HRW Logo Title HRW Logo
   

banner

Introduction Defenders In Custody Active Defenders Defenders Released
 
Last Updated August 13, 2007
Download PDF
Introduction News Release

The government of Uzbekistan, one of the most repressive to have emerged from the break-up of the Soviet Union, has for many years fostered a hostile and dangerous environment for the work of human rights defenders and others in civil society. But in the 18 months following the May 13, 2005 massacre in Andijan, the government unleashed its fiercest crackdown on human rights defenders, independent journalists, and NGO activists, and political activists since independence. More than two dozen human rights defenders have had criminal charges brought against them, and according to the Uzbek human rights group Ezgulik, at least 17 are currently in prison. Many others have endured periods of arbitrary detention, interrogation, house arrest, vigilante attacks, Soviet-style “hate rallies,” increased surveillance, detention of their family members, and interference with their work. One defender was released from prison in October, and many hope the annual amnesty and international pressure could result in more gaining their freedom. Dozens of others have had to flee Uzbekistan, following unrelenting persecution. Among them was Tolib Yakubov, the founder and chair of the Human Rights Society of Uzbekistan, the first human rights group to be founded in post-Soviet Uzbekistan.

Uzbekistan’s human rights defenders, like independent journalists and political activists who are also under siege by the authorities, are struggling for transparent, accountable government. The individuals profiled here are among those courageous Uzbek human rights defenders who have been imprisoned in retribution for their work or who are continuing, in the face of persecution, to press their government to adhere to its human rights obligations. Their research  and advocacy covers a wide array of human rights violations, ranging from incidents of torture and other ill-treatment in custody, violations of fair trial standards, corruption, violations of farmers’ rights, and the government’s campaign of arresting and imprisoning independent Muslims—those whose religious beliefs, practices are outside official institutions and guidelines.  These defenders monitor trials, help ordinary people file complaints to the authorities about abuses, act as public defenders, and bring Uzbekistan’s human rights problems to the attention of the Uzbek public and the international community.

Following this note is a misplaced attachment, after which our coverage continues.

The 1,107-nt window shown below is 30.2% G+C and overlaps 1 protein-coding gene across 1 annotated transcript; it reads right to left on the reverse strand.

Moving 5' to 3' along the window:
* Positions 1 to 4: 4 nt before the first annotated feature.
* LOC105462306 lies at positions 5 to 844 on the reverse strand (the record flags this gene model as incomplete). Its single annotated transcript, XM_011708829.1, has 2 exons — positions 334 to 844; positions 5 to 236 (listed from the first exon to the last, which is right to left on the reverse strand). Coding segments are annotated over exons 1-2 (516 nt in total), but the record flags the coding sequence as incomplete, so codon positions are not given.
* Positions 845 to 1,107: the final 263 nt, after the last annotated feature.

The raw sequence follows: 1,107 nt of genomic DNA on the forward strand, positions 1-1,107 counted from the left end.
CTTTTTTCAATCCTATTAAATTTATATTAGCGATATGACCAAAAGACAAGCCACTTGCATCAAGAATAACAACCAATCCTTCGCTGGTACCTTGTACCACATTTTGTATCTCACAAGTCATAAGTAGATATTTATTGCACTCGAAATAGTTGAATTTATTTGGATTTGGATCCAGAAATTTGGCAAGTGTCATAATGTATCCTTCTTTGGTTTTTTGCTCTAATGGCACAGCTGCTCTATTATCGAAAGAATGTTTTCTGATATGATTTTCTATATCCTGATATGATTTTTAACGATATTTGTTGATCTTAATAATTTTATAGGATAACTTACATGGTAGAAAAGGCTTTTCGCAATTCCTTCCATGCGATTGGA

The facebook portrays only some of the individuals involved in the struggle for human rights in Uzbekistan. There are many others who have taken a stand for human rights and are active members and friends of organizations and groups such as: Ezgulik (Goodness), the Human Rights Alliance of Uzbekistan, the Human Rights Initiative Center, the Human Rights Movement of Uzbekistan Veritas, the Human Rights Society of Uzbekistan, the Independent Human Rights Organization of Uzbekistan, Mazlum (The Oppressed), Mothers against the Death Penalty and Torture, and Ozod Fukaro (Free Citizen), and others. Together these individuals and organizations all work to ensure that the spirit of human rights survives in Uzbekistan.

Key facts about civil society activists in Uzbekistan:

  • At least 13 human rights defenders are currently in prison in Uzbekistan. In the past two years, they have been sentenced to lengthy prison terms on politically motivated charges. Another two were sentenced to six and seven years in prison in spring 2007 and later released on parole.
  • Jamshid Karimov, an independent journalist, has been held in a closed psychiatric ward since September 2006, while Sanjar Ulmarov, an Uzbek political opposition leader, and other dissidents are in prison.
  • Dozens of human rights defenders and independent journalists have had to stop their human rights work or flee the country altogether following threats to their lives and freedom and that of their loved ones.
  • The Uzbek government has registered only two independent domestic human rights organizations. These are the Independent Human Rights Organization of Uzbekistan (registered in 2002) and Ezgulik (registered in 2003). The governmentís refusal to register NGOs severely restricts their operation and renders them vulnerable to harassment and abuse.
  • Uzbek authorities have forced the closure of the offices of numerous international NGOs in Uzbekistan. In 2006 alone, the government closed the offices of Freedom House, Counterpart International, the American Bar Associationís Central East European Law Initiative (now American Bar Associationís Europe and Eurasia Division), Winrock International, and Crosslink Development International. BBC and Radio Free Europe have also been forced to leave the country following threats to their offices and staff.